“Here are all the pens I could find,” I said as I eagerly dumped a fist full of black ink onto the check-in table. Just as quickly as the pens left my hand, they were picked up and put to use by excited guests filling in their empty name tag.

After confirming that the medical students checking people in didn’t need anything else, I turned to re-enter the party. The party room was square, lined with couches and filled with people. The lights were dim and a carefully curated Spotify playlist narrated the night.

The experience felt familiar.

I made my way over to the bar and stood beside a group of women. “Where are you from?” “When did you get in?” In overhearing just a few sentences, I realized these women just met. They came to New York alone. They came to this party alone. Now they are waiting for their drink alone. Alone, together.

Attending an event in New York City alone did not feel familiar.

Through the course of the night I stood next to more independent women with curious minds and open hearts than there were men in the room. “What made you choose the FemInEM conference?” I asked one of my new friends; a women in town from Florida. Taking a sip of her champagne as if to celebrate this moment, she replied, “It’s a place to talk about tough topics with people who understand.”

Alone, together.

Having spent the majority of my career as one of the only women at the table – I fooled myself into thinking I had the whole gender equity in the workplace thing figured out. During the first several years of my career I even thought that when your boss has you share a room on a work trip, it’s to save the company money. I had thought being called a bitch instead of assertive was just colloquial. I had thought the unwanted sexual advances from male leadership was my mistake for being inquisitive about his family.

In every way possible, I thought wrong.

While I had no shortage of strong women in my life, I didn’t know how to have a conversation about being a woman in a male dominated world. All the conversations I had been exposed to focused on compensating for weakness. If you know me, you know I would rather be perceived as almost anything else but weak. So, instead of seeking others who could relate, I stayed quiet and adapted.

I developed coping strategies that ironically manifested into my ‘areas to improve’ professionally. Much like what we learn in our formative years shapes our perspective; the approach to human interaction I developed and practiced for so long shaped who I was. You see, I never wanted to be treated any different than a man because I have a vagina and identify as a woman; I wanted learn how to be treated as an equal.

Implicit trust and unconditional equality.

As the night progressed and I had the privilege of talking with even more women, I came to realize how ignorant and alone I didn’t know I’d been. Have you ever re-watched a movie you’ve seen a thousand times and picked up on jokes or messages you’d previously missed? Yeah, that’s the feeling I had and it was overwhelming.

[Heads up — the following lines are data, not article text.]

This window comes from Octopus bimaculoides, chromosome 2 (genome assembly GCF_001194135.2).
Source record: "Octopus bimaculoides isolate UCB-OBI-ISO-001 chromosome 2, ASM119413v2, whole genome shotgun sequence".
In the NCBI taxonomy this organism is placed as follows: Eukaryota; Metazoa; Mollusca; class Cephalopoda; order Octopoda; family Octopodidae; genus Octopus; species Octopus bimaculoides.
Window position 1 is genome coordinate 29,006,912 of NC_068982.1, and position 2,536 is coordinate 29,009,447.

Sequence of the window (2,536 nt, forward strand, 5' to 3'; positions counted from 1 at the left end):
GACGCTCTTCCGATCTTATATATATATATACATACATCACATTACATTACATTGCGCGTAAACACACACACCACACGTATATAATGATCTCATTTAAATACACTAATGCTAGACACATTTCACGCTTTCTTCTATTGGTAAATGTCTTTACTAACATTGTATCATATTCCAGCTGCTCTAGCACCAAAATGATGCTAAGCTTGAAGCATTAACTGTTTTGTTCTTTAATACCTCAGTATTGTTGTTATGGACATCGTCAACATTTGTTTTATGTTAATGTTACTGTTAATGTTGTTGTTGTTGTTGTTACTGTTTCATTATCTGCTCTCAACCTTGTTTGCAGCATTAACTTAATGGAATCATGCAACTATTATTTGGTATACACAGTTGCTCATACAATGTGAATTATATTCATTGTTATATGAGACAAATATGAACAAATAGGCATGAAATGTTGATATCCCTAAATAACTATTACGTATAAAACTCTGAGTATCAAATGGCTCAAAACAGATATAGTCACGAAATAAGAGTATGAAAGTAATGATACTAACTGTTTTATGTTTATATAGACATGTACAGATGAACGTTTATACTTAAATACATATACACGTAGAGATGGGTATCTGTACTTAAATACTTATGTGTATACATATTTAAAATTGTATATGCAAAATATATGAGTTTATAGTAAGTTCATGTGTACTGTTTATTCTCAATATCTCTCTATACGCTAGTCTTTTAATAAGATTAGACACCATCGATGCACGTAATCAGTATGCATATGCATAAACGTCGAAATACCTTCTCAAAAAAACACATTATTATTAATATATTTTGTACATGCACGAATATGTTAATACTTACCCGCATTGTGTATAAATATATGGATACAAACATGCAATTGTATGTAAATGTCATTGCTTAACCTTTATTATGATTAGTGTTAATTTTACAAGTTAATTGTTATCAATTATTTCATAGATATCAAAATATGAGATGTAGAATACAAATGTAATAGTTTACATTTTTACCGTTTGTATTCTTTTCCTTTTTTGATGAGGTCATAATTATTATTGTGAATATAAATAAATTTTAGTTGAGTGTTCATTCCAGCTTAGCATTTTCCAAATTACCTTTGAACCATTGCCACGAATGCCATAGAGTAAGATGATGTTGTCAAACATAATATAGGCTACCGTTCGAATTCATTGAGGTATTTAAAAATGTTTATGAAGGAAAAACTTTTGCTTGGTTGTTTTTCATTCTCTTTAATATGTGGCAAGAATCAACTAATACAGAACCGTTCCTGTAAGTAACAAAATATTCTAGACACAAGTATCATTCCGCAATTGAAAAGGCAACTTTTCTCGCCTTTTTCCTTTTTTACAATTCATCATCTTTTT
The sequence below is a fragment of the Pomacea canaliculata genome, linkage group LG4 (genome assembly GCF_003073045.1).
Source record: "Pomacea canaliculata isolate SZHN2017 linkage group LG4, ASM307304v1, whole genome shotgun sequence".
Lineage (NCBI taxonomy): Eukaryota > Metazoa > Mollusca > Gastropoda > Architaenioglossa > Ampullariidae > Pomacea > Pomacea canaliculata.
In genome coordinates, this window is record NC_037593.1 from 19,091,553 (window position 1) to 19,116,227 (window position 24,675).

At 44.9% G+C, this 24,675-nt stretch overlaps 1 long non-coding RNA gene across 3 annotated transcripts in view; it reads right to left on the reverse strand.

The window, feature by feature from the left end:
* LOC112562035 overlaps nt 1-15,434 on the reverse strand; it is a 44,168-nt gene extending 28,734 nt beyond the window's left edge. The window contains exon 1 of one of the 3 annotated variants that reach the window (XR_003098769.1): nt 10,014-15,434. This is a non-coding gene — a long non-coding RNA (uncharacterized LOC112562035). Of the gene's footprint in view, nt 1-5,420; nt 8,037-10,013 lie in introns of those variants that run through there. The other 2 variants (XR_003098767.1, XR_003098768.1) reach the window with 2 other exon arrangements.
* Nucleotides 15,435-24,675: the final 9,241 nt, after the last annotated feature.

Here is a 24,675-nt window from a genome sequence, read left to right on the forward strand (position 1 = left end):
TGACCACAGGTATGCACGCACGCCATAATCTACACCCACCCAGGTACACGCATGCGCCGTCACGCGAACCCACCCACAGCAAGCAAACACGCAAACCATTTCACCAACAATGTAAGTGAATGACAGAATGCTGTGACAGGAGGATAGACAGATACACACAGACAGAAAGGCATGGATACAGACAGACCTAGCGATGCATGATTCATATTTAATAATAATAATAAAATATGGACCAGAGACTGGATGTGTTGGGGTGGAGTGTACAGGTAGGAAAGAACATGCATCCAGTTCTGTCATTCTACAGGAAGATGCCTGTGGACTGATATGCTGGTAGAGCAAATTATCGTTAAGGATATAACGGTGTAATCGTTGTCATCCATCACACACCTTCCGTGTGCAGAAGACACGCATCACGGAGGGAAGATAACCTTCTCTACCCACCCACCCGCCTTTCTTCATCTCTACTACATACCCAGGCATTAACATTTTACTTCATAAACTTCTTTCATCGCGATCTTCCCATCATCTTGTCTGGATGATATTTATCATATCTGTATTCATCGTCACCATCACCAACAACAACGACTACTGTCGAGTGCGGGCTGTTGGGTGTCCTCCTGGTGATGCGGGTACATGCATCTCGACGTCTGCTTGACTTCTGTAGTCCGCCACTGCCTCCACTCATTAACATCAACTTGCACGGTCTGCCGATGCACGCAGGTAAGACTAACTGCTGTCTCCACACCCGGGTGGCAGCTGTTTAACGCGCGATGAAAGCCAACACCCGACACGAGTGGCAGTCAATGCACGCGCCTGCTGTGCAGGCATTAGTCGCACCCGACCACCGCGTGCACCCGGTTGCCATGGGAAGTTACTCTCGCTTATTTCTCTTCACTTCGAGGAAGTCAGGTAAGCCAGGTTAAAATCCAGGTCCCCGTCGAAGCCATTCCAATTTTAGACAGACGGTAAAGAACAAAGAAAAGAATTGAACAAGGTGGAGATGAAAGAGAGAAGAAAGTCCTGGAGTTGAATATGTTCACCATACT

“This is what happens when you remove the patriarchy,” Dara explained just before kindly asking the gentlemen in our conversation to grab her one of the specialty cocktails. Her tone was matter-of-fact, no hesitation, no question. It was a language I hadn’t yet encountered. It was a conversation I honestly never had.

What I observed during the the opening party of FIX and the speaker sessions the following day, was unlike anything I’d ever seen. The conversations were intellectually stimulating and rich with passion, making it impossible not to regret going into marketing instead of emergency medicine. As a relative outsider, how did I feel so connected? Why did hundreds of women and men spend their precious time and money to come to New York for 3 days? What was it that made so many women feel comfortable coming to FIX alone?

Joint principles.

We exist in a world where it’s easy to passively accept and even blissfully subscribe to bucket terms for human interaction: partnership, marriage, community. But when we do this, we often forget the component parts of what makes up say, a partnership – or at least I’m guilty of this.

What the women, and men, of FemInEM have brilliantly done, is break down the meaning of partnership and challenge the aspects that weren’t working for them in a constructive, inclusive, and action-oriented way. For example, the definition of partnership includes two very important words: ‘joint principles’. Since principles guide our behavior, there is no way for two parties to operate in sync if there are fundamental differences. Unsure what I mean? Consider today’s political climate.

The reason an outsider like me felt so connected: joint principles. The reason hundreds of women and men from across the globe spent time and money to come to New York for 3 days: joint principles. The reason so many women felt comfortable coming to FIX alone: joint principles.

I may not be a female in emergency medicine, but I sure as hell am a FemInEM.

You may not be a female in emergency medicine, but I hope you’ll find your FemInUS.